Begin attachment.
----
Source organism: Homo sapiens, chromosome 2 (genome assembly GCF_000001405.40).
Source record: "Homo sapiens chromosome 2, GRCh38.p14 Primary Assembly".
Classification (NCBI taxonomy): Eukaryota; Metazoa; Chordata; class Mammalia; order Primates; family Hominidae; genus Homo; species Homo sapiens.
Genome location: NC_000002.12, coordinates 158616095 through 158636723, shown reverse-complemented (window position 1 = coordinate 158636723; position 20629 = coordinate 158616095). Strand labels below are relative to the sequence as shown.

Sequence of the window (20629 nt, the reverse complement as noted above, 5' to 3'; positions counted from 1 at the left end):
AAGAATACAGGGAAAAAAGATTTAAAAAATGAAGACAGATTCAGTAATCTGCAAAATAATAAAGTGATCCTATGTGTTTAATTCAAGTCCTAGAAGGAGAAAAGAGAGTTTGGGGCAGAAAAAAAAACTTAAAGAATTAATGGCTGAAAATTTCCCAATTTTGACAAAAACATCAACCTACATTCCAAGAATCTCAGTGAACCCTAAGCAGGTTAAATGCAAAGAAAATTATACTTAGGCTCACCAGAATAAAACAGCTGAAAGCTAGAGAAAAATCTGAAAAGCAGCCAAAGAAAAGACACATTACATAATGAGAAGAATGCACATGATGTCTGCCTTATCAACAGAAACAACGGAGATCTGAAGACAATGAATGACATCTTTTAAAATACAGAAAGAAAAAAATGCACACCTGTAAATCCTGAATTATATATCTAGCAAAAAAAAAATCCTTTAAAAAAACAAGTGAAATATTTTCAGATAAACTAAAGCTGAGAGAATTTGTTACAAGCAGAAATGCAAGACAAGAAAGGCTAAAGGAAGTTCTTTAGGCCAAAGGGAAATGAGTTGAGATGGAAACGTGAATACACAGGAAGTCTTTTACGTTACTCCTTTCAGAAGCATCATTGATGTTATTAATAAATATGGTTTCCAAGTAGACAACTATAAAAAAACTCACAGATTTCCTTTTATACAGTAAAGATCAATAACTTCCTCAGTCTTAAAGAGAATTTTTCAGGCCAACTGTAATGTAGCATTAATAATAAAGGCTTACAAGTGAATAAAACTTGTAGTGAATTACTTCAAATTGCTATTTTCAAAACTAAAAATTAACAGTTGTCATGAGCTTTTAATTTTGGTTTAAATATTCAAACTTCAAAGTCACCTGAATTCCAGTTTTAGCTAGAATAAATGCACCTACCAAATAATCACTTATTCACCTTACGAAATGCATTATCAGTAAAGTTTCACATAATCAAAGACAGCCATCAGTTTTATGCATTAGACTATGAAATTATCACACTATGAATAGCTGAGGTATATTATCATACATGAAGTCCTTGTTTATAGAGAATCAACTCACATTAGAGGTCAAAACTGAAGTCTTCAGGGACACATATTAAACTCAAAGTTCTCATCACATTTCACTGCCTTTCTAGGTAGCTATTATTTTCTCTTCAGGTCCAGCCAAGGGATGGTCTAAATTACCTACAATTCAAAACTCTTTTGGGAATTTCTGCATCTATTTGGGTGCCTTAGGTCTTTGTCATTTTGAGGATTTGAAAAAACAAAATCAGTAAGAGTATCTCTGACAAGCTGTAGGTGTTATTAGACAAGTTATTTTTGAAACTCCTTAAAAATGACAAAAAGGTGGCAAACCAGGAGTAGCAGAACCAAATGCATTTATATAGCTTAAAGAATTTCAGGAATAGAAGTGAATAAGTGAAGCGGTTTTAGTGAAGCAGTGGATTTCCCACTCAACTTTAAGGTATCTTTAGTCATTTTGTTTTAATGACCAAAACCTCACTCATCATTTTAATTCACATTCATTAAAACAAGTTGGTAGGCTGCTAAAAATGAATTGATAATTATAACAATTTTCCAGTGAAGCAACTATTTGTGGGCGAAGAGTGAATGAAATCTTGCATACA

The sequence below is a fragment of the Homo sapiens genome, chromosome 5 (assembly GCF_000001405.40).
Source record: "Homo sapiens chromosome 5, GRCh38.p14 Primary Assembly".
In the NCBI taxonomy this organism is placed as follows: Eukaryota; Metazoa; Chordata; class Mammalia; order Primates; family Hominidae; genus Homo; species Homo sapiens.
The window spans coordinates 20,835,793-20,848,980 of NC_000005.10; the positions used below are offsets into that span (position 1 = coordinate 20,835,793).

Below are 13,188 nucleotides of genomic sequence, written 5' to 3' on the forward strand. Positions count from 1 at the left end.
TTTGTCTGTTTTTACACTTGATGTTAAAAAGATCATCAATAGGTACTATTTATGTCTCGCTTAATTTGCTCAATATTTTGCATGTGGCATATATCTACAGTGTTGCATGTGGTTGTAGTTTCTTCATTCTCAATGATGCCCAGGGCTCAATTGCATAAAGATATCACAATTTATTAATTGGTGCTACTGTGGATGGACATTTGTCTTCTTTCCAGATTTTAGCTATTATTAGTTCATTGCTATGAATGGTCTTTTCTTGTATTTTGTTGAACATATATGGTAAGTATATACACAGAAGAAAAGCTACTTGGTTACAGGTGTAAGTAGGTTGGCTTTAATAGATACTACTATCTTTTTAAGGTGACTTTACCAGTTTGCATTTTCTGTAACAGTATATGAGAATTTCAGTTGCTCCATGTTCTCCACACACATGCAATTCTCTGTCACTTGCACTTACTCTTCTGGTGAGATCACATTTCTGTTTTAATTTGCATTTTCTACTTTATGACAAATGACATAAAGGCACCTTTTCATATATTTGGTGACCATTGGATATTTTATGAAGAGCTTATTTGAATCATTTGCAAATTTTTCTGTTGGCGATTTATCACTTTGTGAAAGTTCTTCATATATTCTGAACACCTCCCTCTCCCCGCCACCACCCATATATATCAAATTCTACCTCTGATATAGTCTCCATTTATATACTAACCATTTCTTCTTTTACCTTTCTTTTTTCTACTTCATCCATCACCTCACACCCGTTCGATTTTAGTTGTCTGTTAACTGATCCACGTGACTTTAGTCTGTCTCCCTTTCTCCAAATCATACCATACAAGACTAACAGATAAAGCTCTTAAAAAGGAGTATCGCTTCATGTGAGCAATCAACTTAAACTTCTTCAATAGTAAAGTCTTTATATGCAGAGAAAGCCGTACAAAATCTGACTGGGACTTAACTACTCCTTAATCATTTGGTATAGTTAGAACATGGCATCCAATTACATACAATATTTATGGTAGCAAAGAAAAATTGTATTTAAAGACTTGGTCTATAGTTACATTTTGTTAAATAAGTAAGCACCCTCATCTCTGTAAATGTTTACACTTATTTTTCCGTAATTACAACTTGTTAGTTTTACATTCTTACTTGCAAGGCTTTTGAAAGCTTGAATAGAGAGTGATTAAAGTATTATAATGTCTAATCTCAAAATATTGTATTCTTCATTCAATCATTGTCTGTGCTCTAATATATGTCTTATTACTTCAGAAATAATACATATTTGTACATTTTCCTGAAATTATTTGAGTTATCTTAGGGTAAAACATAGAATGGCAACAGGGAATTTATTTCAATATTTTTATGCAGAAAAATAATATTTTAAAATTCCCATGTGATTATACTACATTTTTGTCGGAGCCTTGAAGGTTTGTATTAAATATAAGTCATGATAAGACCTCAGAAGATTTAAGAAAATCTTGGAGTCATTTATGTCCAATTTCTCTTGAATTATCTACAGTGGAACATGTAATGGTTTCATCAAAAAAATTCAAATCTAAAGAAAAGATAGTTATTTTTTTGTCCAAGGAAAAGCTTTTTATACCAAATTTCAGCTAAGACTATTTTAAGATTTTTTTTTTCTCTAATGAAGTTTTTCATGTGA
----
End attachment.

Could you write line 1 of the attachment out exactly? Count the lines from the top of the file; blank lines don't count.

Source organism: Homo sapiens, chromosome 2 (genome assembly GCF_000001405.40).